The peace lily did indeed enjoy larger quarters.  It is the big one on the left in the corner.  And the big one in the group outside the kitchen door.

hearts 3

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It got so happy, one year it actually made berries after it flowered, and I had baby peace lilies that sprouted in the soil below Mama Spathiphyllum.

Now, how did this plant get called Marvin?   Well, we have a liking for odd movies, and “Little Shop of Horrors” is one of the  odd movies that we have watched together more than once.   ( We like both versions, by the way.)  Anyway, as you may recall, there is a man-eating plant featured in this movie, and when it started leaning over the couch one winter, Jim and I decided that this Spathiphyllum had a lot in common with that plant.  We could almost hear it calling, “Feed me.”   Unfortunately, we did not remember that the plant in the movie was named “Audrey.”  We fixated on the name “Marvin”, which I believe is the name of the hapless florist that owned Audrey.   Be that as it may, by the time we had recalled this important detail, the name “Marvin” had become securely attached to the peace lily.

Marvin got so happy it divided itself, and so I split it and repotted it and gave one of the scions to a friend of mine who had opened a brand new beauty salon and required a salon warming gift.   She calls her plant “Marvin Two.”  When Marvin made seedlings, we just called the whole pot full  “The Marvins.”  As my peace lily collection expanded the whole grouping has by default become referred to as “The Marvins.”

This is useful when we are discussing plans, like the fact that the night time temperatures are dropping into the 50s and therefore the houseplants need to be moved back into the house:  “It is getting chilly at night.   The Marvins need to move back in.”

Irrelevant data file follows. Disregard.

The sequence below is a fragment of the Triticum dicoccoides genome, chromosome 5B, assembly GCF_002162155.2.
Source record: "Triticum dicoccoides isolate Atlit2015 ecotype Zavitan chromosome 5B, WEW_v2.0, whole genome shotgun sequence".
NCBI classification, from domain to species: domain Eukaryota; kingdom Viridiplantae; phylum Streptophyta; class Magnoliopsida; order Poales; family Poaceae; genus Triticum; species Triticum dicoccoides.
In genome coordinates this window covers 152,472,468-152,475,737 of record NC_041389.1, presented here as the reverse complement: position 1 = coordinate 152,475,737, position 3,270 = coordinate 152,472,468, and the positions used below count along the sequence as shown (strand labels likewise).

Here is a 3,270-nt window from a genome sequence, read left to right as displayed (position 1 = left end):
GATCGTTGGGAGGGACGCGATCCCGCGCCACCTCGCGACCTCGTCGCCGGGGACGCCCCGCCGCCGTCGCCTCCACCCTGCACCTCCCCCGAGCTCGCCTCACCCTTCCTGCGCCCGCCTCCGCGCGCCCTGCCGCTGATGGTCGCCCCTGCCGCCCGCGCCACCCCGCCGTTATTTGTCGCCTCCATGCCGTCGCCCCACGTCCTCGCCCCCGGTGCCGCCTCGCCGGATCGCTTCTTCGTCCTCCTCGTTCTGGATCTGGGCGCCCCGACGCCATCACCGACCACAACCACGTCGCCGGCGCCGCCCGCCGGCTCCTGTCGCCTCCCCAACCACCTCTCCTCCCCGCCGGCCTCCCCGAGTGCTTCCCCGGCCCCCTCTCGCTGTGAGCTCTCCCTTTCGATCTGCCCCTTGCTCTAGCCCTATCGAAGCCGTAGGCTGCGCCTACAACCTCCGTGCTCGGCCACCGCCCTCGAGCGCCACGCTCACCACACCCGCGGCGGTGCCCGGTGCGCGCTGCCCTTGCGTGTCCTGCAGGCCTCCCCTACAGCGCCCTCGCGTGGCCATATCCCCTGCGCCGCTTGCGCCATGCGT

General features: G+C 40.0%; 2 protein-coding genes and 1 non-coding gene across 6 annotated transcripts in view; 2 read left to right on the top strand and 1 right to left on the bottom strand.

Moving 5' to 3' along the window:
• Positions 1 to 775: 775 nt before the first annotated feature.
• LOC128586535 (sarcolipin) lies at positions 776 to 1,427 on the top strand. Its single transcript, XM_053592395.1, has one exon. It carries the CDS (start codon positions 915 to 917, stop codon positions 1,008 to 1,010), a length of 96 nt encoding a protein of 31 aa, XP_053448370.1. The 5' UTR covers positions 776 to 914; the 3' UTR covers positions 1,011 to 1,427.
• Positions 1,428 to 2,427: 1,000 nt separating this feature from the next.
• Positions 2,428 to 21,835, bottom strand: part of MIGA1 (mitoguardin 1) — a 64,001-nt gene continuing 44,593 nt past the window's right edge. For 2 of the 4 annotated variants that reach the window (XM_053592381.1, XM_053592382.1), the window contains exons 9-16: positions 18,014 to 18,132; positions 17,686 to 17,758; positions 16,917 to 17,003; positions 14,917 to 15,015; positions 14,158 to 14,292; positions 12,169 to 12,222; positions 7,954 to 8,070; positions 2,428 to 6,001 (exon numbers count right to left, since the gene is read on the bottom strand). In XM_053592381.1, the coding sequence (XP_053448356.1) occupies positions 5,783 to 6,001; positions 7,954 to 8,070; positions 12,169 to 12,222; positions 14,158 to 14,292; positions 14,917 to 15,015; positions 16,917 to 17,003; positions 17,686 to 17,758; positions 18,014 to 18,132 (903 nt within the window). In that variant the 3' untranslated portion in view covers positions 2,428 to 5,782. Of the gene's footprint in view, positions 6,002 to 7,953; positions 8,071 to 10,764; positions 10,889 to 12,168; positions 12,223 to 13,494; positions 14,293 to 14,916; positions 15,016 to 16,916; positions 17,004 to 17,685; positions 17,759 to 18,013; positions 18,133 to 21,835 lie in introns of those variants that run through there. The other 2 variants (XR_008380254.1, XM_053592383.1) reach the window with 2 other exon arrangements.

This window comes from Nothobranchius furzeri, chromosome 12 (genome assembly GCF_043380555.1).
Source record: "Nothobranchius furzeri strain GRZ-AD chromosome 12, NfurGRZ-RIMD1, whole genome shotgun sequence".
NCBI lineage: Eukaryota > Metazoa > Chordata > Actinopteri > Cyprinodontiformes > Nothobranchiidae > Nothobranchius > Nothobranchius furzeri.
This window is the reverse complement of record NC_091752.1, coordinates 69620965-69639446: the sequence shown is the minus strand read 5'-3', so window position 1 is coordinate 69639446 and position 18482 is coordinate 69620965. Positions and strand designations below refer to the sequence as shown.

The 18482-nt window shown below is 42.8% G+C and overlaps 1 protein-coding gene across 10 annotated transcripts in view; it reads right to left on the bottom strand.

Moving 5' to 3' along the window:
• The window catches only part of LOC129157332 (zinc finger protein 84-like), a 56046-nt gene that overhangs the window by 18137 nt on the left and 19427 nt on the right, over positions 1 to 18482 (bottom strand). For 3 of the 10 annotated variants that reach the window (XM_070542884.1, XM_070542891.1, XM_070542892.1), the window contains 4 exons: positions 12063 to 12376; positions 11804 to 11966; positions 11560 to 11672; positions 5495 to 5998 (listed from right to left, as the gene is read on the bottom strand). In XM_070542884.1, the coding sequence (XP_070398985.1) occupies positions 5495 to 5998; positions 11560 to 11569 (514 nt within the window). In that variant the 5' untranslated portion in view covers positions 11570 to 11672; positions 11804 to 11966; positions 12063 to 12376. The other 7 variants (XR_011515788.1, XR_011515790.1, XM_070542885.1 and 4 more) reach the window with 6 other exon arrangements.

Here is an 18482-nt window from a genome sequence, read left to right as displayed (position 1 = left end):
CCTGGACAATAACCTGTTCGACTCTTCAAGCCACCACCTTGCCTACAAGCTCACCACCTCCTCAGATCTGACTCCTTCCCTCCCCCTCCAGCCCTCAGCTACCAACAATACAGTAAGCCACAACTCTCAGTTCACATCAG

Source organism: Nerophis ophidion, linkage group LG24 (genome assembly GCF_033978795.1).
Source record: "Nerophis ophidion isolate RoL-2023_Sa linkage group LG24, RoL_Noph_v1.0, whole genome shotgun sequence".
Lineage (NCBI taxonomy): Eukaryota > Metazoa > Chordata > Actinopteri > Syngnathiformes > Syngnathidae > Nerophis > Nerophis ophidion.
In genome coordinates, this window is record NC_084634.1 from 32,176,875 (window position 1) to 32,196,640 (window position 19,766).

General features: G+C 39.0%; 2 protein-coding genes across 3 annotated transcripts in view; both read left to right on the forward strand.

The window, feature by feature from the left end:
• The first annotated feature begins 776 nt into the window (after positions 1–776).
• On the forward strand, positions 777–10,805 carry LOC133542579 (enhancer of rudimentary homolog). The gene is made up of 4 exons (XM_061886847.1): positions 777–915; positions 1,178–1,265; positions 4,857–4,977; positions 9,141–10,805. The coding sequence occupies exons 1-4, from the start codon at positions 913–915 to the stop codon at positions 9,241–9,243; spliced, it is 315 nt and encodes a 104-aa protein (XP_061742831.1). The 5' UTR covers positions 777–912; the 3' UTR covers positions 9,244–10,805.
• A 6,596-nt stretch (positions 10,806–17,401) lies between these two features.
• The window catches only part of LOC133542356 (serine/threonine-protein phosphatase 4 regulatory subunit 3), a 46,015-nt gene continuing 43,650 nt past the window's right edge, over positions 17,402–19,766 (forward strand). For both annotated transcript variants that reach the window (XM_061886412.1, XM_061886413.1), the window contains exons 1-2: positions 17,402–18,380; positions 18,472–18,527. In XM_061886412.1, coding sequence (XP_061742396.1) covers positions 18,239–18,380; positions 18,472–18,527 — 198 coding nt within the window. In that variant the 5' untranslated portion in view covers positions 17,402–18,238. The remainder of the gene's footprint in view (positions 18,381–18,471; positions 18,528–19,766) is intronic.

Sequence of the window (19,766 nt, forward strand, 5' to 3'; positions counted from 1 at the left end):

Over the years I have discovered that moving the houseplants back into the house requires some advance preparation.  It is a good idea to inspect the catch pots thoroughly, and make sure they are well cleaned.   This is especially important when the catch pot is one that is designed to stay attached to the large pot above it.  One year I neglected to do this properly and in a couple of weeks we had a whole bunch of mosquitoes attacking us every time we walked into the living room.    One year I poured all the water out and rinsed well, but the toad that was living in that catch pot just held onto his corner really tight (God knows what he thought was happening), and the night after I moved the plants inside I found him in the middle of the kitchen floor looking quite puzzled.  “What happened to the garden that used to be outside my house?”  he seemed to be plaintively asking.   He didn’t appreciate that the way I found him in the dark was by kicking him into the refrigerator, either.   One year there were so many giant banana slugs crawling out of the pots that we ran out and purchased extra pans to put beneath the big pots and filled them with rock salt.   That took care of the slugs, but it made a pretty icky mess in the process.